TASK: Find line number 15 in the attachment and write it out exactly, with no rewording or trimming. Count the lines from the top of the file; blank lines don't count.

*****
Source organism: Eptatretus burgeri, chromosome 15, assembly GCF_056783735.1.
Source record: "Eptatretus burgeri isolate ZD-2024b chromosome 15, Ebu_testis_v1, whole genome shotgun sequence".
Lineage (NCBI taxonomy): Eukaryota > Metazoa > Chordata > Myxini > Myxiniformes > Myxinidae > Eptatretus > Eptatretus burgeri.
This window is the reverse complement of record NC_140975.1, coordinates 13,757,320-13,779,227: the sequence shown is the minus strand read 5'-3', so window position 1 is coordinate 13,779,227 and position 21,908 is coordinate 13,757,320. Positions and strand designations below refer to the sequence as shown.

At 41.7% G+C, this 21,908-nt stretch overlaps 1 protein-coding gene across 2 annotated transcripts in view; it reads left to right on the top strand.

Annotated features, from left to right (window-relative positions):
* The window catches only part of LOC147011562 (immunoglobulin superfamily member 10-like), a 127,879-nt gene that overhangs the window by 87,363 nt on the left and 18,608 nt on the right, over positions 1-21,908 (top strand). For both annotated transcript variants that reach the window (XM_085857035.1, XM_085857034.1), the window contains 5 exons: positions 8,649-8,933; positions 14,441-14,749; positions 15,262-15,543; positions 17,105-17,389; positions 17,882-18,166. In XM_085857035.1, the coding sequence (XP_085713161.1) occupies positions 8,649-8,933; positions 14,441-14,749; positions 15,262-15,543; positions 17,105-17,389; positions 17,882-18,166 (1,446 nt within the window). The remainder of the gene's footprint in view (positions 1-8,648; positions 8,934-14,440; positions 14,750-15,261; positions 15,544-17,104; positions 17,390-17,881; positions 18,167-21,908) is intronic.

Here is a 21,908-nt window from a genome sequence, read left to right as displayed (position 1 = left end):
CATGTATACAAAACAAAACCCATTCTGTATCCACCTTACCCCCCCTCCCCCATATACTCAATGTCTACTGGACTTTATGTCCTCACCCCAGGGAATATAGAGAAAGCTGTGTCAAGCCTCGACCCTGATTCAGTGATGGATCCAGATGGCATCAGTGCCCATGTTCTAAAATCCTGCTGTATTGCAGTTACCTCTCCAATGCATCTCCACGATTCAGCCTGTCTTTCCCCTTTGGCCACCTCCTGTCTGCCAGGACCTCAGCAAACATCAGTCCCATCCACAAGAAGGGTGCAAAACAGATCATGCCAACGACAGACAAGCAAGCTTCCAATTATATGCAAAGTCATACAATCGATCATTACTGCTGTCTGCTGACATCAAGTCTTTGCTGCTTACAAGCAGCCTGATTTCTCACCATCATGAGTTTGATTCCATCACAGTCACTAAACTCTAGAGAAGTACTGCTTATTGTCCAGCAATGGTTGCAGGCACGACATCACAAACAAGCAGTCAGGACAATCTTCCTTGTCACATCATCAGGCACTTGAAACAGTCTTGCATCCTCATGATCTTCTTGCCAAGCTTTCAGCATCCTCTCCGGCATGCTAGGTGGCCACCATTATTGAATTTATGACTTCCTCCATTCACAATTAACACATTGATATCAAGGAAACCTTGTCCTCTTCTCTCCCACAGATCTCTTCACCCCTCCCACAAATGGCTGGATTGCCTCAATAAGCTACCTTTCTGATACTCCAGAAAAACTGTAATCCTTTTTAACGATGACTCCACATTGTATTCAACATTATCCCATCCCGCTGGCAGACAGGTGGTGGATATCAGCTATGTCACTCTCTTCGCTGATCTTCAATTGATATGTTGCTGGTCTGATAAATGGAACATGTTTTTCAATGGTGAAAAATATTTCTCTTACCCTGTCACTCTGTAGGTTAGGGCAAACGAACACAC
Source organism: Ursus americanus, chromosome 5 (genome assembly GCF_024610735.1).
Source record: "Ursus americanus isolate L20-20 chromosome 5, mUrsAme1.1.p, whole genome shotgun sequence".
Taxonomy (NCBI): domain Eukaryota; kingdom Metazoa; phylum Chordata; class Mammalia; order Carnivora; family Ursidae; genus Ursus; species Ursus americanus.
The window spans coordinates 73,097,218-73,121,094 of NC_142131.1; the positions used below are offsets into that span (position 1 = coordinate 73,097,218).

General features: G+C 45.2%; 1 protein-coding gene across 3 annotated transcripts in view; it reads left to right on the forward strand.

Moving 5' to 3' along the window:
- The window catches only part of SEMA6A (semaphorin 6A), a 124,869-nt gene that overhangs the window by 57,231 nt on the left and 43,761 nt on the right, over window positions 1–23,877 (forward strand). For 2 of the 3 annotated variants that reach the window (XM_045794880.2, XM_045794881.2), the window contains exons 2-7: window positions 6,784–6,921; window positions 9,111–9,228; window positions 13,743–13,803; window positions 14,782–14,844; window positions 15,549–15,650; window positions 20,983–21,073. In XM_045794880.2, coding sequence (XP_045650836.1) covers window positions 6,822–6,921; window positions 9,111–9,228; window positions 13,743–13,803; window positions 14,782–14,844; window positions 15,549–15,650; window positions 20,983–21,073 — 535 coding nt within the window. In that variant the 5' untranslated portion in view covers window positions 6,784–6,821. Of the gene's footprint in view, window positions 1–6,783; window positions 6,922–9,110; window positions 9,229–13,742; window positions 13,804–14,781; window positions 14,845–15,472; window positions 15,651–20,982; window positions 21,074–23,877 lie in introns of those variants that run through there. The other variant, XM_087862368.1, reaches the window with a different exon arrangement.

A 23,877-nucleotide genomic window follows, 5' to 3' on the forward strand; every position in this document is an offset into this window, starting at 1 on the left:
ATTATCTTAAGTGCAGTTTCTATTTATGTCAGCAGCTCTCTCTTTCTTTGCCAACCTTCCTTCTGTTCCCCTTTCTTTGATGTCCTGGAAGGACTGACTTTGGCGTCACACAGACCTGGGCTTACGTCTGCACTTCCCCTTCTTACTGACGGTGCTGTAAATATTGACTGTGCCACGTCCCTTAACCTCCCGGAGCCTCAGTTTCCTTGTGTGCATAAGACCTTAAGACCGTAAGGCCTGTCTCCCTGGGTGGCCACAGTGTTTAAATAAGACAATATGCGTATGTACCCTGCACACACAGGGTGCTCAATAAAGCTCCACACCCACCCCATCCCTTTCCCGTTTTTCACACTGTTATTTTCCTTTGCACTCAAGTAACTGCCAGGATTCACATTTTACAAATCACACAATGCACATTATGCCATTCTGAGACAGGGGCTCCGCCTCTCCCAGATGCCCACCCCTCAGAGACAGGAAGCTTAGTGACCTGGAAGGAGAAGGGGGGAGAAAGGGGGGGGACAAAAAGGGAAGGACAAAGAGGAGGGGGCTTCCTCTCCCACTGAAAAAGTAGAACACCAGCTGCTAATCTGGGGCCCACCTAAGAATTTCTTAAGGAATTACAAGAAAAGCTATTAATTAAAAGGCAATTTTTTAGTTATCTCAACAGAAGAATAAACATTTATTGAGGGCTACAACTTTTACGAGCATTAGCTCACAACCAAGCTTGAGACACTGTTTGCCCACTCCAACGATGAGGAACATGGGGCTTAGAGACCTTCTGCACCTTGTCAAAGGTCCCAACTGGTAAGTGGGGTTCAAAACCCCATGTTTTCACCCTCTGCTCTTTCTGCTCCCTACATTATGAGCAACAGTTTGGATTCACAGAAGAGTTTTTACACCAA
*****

Moving 5' to 3' along the window: